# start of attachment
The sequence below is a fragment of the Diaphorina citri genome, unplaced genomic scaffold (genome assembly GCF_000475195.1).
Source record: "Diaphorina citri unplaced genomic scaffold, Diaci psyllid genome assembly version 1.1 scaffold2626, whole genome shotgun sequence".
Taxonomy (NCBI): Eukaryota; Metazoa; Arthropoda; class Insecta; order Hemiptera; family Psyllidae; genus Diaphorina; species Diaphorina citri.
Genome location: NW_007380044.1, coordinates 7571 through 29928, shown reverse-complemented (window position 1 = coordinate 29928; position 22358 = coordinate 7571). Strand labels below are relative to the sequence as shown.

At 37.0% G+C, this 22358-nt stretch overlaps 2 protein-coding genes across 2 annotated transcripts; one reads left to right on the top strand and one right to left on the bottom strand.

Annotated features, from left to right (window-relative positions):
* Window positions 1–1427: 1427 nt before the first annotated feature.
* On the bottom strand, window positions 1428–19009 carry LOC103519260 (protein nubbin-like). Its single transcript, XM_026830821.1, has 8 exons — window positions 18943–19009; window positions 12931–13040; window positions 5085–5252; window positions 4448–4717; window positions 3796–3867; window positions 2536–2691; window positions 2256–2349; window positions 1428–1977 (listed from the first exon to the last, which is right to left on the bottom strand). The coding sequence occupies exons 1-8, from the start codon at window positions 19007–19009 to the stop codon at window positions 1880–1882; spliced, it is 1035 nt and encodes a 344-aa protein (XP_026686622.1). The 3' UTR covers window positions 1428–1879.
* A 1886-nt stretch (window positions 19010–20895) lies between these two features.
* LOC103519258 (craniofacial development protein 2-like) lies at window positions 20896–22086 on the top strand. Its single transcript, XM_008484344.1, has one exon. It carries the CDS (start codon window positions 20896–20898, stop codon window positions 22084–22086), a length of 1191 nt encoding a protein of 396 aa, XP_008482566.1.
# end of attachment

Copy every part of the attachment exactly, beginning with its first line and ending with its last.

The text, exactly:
The sequence below is a fragment of the Diaphorina citri genome, unplaced genomic scaffold (genome assembly GCF_000475195.1).
Source record: "Diaphorina citri unplaced genomic scaffold, Diaci psyllid genome assembly version 1.1 scaffold2626, whole genome shotgun sequence".
Taxonomy (NCBI): Eukaryota; Metazoa; Arthropoda; class Insecta; order Hemiptera; family Psyllidae; genus Diaphorina; species Diaphorina citri.
Genome location: NW_007380044.1, coordinates 7571 through 29928, shown reverse-complemented (window position 1 = coordinate 29928; position 22358 = coordinate 7571). Strand labels below are relative to the sequence as shown.

At 37.0% G+C, this 22358-nt stretch overlaps 2 protein-coding genes across 2 annotated transcripts; one reads left to right on the top strand and one right to left on the bottom strand.

Annotated features, from left to right (window-relative positions):
* Window positions 1–1427: 1427 nt before the first annotated feature.
* On the bottom strand, window positions 1428–19009 carry LOC103519260 (protein nubbin-like). Its single transcript, XM_026830821.1, has 8 exons — window positions 18943–19009; window positions 12931–13040; window positions 5085–5252; window positions 4448–4717; window positions 3796–3867; window positions 2536–2691; window positions 2256–2349; window positions 1428–1977 (listed from the first exon to the last, which is right to left on the bottom strand). The coding sequence occupies exons 1-8, from the start codon at window positions 19007–19009 to the stop codon at window positions 1880–1882; spliced, it is 1035 nt and encodes a 344-aa protein (XP_026686622.1). The 3' UTR covers window positions 1428–1879.
* A 1886-nt stretch (window positions 19010–20895) lies between these two features.
* LOC103519258 (craniofacial development protein 2-like) lies at window positions 20896–22086 on the top strand. Its single transcript, XM_008484344.1, has one exon. It carries the CDS (start codon window positions 20896–20898, stop codon window positions 22084–22086), a length of 1191 nt encoding a protein of 396 aa, XP_008482566.1.